Eventually this is what we had to do to implement the navigation toolbar to our Wallabag instance:

  • Insert a javascript call to nav.js in src/Wallabag/CoreBundle/Resources/views/themes/material/layout.html.twig:
{% block scripts %}
    <script src="https://nomagic.uk/third_party/simple-nav/nav.js"></script>
    {{ parent() }}
    <script src="{{ asset('wallassets/material' ~ (app.debug ? '.dev' : '') ~ '.js') }}"></script>
{% endblock %}
  • Remove the cache dir for twig on my Wallabag server.
  • Add CSS content to avoid content clashing between Wallabag top bar and the navbar, in web/wallassets/material.css:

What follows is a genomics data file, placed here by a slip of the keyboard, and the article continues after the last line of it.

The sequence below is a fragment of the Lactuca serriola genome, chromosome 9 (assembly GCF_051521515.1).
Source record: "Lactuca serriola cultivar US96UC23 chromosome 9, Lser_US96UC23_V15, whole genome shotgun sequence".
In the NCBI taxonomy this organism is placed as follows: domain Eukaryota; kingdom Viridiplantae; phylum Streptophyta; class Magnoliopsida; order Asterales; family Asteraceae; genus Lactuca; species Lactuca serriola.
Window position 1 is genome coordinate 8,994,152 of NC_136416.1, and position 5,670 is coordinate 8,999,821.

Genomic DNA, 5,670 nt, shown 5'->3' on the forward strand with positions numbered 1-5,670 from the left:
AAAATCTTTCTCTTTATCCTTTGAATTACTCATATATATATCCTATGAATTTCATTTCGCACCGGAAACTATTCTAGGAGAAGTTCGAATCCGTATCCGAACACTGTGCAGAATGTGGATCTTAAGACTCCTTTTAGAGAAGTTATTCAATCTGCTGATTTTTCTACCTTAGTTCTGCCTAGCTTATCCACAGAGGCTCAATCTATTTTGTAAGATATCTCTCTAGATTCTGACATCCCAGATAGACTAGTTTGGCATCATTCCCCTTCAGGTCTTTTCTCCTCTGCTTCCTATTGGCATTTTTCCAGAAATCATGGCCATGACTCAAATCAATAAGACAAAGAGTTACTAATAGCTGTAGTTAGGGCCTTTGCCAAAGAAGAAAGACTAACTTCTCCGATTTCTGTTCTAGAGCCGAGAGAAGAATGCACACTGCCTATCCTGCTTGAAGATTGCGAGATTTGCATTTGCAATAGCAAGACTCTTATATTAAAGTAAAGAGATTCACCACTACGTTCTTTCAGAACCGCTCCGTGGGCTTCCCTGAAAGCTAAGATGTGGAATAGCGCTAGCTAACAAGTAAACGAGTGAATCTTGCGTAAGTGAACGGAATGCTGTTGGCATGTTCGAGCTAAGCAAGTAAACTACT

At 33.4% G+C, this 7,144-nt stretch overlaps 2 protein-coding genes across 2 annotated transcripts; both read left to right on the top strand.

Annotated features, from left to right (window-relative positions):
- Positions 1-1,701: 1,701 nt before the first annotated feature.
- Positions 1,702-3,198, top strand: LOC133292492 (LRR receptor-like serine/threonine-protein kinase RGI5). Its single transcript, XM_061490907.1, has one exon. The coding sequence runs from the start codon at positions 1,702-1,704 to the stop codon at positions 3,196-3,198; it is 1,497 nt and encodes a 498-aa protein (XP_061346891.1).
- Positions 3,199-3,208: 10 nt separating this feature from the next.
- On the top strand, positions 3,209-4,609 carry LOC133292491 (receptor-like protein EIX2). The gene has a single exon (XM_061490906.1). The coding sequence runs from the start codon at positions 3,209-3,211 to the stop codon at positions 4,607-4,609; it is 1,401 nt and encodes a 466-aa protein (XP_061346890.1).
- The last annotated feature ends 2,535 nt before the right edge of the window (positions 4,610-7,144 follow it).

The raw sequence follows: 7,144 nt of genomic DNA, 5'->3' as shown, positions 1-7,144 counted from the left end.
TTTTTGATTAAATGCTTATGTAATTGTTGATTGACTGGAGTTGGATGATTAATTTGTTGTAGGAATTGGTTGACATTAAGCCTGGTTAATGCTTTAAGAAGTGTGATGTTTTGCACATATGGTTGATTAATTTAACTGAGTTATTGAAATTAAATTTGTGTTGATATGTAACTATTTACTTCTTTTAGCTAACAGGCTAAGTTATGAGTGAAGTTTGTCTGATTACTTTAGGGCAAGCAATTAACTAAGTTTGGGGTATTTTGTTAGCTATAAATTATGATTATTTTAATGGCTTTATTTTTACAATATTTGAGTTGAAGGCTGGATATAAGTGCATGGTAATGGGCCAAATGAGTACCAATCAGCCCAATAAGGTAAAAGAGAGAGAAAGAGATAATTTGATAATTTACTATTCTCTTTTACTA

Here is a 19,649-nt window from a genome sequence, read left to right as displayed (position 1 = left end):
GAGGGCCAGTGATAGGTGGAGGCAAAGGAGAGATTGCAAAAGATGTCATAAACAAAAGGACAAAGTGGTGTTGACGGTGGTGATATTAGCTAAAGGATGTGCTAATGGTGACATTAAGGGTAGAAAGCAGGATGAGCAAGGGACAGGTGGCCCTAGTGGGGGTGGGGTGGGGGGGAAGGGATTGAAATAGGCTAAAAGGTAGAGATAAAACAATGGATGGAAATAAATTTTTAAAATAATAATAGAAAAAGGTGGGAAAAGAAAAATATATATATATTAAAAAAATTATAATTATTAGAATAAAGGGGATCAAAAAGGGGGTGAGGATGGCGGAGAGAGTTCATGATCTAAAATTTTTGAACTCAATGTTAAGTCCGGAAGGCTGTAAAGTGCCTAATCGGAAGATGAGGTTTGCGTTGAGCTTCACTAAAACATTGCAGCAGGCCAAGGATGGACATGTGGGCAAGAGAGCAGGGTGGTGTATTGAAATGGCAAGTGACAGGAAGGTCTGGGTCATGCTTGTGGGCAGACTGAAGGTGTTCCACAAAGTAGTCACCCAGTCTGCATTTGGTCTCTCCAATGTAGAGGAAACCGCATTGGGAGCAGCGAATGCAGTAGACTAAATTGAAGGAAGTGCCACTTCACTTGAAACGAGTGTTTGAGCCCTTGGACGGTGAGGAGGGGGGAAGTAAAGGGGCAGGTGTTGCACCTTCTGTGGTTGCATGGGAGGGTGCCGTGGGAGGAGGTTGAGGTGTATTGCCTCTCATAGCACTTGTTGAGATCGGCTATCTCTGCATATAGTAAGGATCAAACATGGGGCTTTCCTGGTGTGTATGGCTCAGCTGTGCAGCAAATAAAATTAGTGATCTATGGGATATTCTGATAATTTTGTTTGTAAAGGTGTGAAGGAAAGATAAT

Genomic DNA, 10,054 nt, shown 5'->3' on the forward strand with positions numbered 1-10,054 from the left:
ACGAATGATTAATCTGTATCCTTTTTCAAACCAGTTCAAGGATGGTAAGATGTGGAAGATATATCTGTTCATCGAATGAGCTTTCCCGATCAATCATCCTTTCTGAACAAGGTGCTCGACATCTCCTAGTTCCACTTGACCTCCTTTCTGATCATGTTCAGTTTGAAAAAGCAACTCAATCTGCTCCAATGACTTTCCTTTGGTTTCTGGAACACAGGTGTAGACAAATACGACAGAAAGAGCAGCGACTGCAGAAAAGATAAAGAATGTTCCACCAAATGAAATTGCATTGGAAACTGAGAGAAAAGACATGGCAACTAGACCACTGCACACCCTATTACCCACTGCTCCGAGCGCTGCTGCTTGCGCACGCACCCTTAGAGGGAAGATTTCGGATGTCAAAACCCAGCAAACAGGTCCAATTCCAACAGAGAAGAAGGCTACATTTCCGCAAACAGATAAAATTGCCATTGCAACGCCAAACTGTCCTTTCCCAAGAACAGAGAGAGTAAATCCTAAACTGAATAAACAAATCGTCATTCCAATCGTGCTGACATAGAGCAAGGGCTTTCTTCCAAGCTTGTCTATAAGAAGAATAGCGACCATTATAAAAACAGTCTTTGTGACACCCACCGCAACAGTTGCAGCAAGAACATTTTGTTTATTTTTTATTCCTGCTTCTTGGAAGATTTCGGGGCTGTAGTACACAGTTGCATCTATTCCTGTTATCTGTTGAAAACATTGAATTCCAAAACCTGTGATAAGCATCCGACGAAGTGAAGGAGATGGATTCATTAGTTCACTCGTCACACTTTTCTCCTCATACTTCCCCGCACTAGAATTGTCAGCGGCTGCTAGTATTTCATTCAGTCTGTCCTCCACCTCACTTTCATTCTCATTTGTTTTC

#slide-out{top:37px;}

As you can see, adapting the navbar will require a bit of elbow grease, and can turn into a very bad experience. My advice on this is:

  • do not overwrite anything (back up any file you change)
  • use an automation tool to implement your changes. It will also be super-handy to re-apply any customisation you set after an application upgrade
  • thoroughly test your implementations, as some things may break (ex: pdf viewer on Seafile)
  • if it’s too much trouble, reach out to the project team for help if needed (always worth a try)
  • there is no shame in giving up on implementing the navbar for a specific webapp. Even if it can be considered fairly light-touch, we are meddling with things that were not always designed to adapt easily to our needs and desires.